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View from the balcony and the beginning of dinner!

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Preparing the restaurant terrace behind the church in the village for Saturday night

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View of the chestnut tree above

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Bottle brush flower seen on an afternoon hike in the hills of Provence

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Valerian flowers growing from crevasses in the cliff

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Lover’s pine tree!

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Honeysuckle – chevrefeuille

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Mailbox in Tourettes sur Loup

Vive la Côte d’Azur ! Vive la Provence !

Paris 2015

Posted on May 16, 2015

I arrived in Paris yesterday for my annual Tours in France! I’ve been traveling to France once or twice a year since 2000. Before that I visited every couple of years starting in the early 1980s when I lived in Paris. It’s been interesting to watch the City of Lights change and evolve as I have done over the years. There is a comfort in that for me… I love Paris and I have felt a kindred spirit here since I first came spent time here when I was in middle school.

My first trip here was with a much adored French teacher, Martha Elizabeth Correll (who is, by the way, the namesake for my much loved dog, Emme Rose – note the pronunciation ‘ME’). Not far from where the photo below was taken, I have a memory of this first trip to Paris that will be forever etched in my mind. I remember walking on the rue St. Jacques behind Mrs. Correll, in the evening after dinner. It was March and it was cold. We were in Paris over the Easter holidays, and as we left Notre Dame after mass on that Easter morning, it snowed. It was that cold. That evening, as we were walking down the rue St. Jacques near the Sorbonne, I watched my French teacher, with her hands deep in her pockets and her mind somewhere where these middle school students were not following her. I imagined what she must be thinking… perhaps about the years that she spent studying in Paris at the Sorbonne. Young as I was, I resolved then and there to follow in her footsteps. I knew that I wanted to be able to return to Paris one day and to walk down a street remembering scenes from my past.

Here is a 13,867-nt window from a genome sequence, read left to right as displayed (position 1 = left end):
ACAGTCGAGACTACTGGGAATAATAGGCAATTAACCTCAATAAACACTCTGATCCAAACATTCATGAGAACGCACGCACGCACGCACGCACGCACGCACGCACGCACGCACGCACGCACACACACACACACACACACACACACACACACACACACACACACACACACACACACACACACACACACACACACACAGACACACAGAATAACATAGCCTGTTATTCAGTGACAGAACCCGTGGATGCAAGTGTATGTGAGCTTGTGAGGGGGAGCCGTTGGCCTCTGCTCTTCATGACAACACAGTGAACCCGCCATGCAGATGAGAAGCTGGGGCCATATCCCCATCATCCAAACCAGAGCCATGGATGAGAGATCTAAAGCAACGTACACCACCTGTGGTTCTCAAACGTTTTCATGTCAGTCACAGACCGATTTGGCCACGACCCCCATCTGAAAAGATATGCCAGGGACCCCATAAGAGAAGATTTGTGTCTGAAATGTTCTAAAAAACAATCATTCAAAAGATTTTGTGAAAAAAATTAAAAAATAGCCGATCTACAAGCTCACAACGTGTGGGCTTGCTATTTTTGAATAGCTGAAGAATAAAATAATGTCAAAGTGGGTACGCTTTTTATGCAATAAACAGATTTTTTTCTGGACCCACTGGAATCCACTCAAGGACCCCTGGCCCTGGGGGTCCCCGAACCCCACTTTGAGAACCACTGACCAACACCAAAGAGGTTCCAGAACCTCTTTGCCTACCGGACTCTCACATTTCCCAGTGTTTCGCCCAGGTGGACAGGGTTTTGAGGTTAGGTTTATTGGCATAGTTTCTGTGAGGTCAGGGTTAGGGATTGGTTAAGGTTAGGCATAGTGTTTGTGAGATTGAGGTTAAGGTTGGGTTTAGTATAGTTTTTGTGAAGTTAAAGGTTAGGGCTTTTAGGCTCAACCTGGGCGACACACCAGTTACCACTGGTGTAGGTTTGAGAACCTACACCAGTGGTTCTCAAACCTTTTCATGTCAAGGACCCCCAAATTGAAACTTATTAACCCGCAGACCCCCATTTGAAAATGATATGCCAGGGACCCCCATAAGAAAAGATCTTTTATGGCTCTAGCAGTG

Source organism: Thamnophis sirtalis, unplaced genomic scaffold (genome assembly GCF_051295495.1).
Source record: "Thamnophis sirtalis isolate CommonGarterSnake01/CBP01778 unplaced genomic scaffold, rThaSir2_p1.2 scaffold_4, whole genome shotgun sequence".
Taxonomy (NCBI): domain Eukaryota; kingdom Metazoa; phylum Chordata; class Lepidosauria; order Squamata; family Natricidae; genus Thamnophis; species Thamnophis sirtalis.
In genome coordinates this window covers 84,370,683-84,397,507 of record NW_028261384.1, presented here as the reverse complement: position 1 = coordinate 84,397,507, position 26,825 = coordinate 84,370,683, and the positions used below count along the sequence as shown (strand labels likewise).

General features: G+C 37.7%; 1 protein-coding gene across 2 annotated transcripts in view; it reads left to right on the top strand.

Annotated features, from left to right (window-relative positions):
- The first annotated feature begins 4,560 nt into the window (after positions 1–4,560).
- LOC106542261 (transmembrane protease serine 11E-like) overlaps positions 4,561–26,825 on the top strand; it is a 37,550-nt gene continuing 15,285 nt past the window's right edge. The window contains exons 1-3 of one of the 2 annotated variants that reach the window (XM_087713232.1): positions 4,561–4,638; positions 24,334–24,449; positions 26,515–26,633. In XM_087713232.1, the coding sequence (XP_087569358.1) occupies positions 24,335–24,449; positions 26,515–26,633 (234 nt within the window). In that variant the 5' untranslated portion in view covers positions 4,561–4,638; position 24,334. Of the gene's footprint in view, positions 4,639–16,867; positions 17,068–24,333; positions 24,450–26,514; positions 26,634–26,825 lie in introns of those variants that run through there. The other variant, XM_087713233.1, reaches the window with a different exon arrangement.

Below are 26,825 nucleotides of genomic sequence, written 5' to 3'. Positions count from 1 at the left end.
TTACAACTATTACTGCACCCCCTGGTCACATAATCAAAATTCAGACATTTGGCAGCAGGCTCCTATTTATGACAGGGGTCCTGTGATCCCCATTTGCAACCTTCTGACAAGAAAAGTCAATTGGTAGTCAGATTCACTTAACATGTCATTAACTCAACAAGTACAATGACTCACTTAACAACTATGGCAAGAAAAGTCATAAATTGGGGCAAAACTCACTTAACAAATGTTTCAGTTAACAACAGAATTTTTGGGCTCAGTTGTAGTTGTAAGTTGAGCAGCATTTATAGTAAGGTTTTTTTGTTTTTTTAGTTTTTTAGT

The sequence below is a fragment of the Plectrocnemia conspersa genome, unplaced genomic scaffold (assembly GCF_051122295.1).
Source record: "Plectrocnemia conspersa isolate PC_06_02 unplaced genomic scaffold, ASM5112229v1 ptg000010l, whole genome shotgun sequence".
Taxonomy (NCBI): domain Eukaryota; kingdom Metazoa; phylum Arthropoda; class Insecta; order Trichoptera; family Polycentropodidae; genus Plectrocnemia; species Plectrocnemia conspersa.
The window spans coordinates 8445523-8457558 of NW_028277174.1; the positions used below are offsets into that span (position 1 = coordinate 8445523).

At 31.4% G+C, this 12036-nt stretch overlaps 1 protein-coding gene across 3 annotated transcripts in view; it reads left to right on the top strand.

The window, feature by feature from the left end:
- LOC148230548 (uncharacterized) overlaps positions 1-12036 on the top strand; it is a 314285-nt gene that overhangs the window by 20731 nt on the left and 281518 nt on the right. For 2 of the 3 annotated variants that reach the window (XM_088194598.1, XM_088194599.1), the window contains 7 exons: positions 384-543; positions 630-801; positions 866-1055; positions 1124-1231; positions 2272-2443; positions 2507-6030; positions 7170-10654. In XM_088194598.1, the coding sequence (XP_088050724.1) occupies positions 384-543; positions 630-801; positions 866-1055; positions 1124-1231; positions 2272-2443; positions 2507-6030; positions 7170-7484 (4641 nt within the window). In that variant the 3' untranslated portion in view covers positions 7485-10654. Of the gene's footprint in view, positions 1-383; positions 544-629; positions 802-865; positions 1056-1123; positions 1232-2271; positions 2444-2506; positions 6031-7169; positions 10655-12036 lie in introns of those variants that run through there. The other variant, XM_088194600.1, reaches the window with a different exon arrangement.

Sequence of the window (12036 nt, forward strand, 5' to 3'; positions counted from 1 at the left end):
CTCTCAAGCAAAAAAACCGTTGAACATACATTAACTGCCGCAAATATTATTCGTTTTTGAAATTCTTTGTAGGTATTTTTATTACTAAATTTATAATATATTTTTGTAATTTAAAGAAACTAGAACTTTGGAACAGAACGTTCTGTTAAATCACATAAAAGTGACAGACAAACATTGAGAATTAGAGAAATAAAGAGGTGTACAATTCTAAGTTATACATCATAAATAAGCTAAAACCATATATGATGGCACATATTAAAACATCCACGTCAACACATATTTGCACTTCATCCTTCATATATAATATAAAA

Each time I visit Paris, I walk around the Quartier Latin or in the Jardins du Luxembourg, or along the Boulevard St. Germain, and I think of my time in Paris. I think of Mrs. Correll. I think of this beloved city that is somehow a part of me, and will always be in my heart. Here’s to Paris, for now, for the past and forever…

Coupe de champagne

Coupe de champagne

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An Adventure in Provence 2013

Posted on Mar 14, 2014

Smell the lavender, see the fields of sunflowers with your own eyes, taste the wines and cheeses, explore the markets, fall asleep to the sound of cicadas, feel the warmth of the Provençal sun on your face… experience this an more as you join Jennifer for a weeklong stay in Provence.

What’s included in Provence:

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  • Accommodations for six nights in a private room in a Provençal house
  • Semi-private language instruction each day throughout the day – max 5 students
  • All meals
  • A welcome aperitif
  • A farewell dinner at a local restaurant
  • All local transportation once you arrive in Avignon
  • All entrance fees and guided tours

PDF Registration Form

New Advanced Conversation class added.

Posted on Mar 14, 2014

Learning another language can be one of life’s most rewarding and culturally fulfilling experiences. For hundreds of years, French has been the primary language of many trades — politics, business, architecture, cuisine and love.

I help people communicate in French! My clients want to learn French for any and all reasons. You can learn or improve your French at any age; my oldest student was 94 years young! I work with individuals, small groups and high school students who are beginners, advanced speakers who want to improve their written and spoken French, and everyone in between.